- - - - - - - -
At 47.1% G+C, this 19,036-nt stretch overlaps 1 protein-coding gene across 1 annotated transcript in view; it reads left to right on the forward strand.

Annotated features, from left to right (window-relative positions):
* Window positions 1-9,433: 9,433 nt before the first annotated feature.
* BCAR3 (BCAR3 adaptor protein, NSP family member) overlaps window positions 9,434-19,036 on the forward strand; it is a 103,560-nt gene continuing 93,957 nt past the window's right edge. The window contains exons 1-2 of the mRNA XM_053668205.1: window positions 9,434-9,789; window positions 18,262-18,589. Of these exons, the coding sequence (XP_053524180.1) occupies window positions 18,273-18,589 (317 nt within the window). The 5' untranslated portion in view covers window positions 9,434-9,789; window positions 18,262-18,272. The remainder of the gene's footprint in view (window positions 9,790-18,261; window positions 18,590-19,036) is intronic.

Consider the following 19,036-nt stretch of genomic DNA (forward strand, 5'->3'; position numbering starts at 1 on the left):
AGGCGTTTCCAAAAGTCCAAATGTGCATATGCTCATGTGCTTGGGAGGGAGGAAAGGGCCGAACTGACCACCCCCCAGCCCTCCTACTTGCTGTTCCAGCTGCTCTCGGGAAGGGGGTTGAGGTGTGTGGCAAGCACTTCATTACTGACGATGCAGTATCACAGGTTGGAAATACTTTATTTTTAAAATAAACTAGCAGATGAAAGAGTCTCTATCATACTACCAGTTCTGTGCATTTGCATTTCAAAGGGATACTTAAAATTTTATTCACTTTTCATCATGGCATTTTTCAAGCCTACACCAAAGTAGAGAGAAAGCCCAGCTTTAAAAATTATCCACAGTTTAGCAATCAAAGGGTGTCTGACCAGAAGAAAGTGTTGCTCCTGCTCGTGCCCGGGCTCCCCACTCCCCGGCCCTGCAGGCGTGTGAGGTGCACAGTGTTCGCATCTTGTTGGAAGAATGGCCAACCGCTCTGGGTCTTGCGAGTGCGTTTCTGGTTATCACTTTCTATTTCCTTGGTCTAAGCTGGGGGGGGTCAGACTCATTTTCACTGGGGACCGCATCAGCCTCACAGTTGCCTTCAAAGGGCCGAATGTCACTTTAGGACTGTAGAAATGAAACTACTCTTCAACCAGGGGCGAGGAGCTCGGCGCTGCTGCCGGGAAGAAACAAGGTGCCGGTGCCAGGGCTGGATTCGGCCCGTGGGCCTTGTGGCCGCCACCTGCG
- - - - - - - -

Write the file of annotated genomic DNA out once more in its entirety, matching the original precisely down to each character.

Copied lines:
At 47.1% G+C, this 19,036-nt stretch overlaps 1 protein-coding gene across 1 annotated transcript in view; it reads left to right on the forward strand.

Annotated features, from left to right (window-relative positions):
* Window positions 1-9,433: 9,433 nt before the first annotated feature.
* BCAR3 (BCAR3 adaptor protein, NSP family member) overlaps window positions 9,434-19,036 on the forward strand; it is a 103,560-nt gene continuing 93,957 nt past the window's right edge. The window contains exons 1-2 of the mRNA XM_053668205.1: window positions 9,434-9,789; window positions 18,262-18,589. Of these exons, the coding sequence (XP_053524180.1) occupies window positions 18,273-18,589 (317 nt within the window). The 5' untranslated portion in view covers window positions 9,434-9,789; window positions 18,262-18,272. The remainder of the gene's footprint in view (window positions 9,790-18,261; window positions 18,590-19,036) is intronic.

Consider the following 19,036-nt stretch of genomic DNA (forward strand, 5'->3'; position numbering starts at 1 on the left):
AGGCGTTTCCAAAAGTCCAAATGTGCATATGCTCATGTGCTTGGGAGGGAGGAAAGGGCCGAACTGACCACCCCCCAGCCCTCCTACTTGCTGTTCCAGCTGCTCTCGGGAAGGGGGTTGAGGTGTGTGGCAAGCACTTCATTACTGACGATGCAGTATCACAGGTTGGAAATACTTTATTTTTAAAATAAACTAGCAGATGAAAGAGTCTCTATCATACTACCAGTTCTGTGCATTTGCATTTCAAAGGGATACTTAAAATTTTATTCACTTTTCATCATGGCATTTTTCAAGCCTACACCAAAGTAGAGAGAAAGCCCAGCTTTAAAAATTATCCACAGTTTAGCAATCAAAGGGTGTCTGACCAGAAGAAAGTGTTGCTCCTGCTCGTGCCCGGGCTCCCCACTCCCCGGCCCTGCAGGCGTGTGAGGTGCACAGTGTTCGCATCTTGTTGGAAGAATGGCCAACCGCTCTGGGTCTTGCGAGTGCGTTTCTGGTTATCACTTTCTATTTCCTTGGTCTAAGCTGGGGGGGGTCAGACTCATTTTCACTGGGGACCGCATCAGCCTCACAGTTGCCTTCAAAGGGCCGAATGTCACTTTAGGACTGTAGAAATGAAACTACTCTTCAACCAGGGGCGAGGAGCTCGGCGCTGCTGCCGGGAAGAAACAAGGTGCCGGTGCCAGGGCTGGATTCGGCCCGTGGGCCTTGTGGCCGCCACCTGCG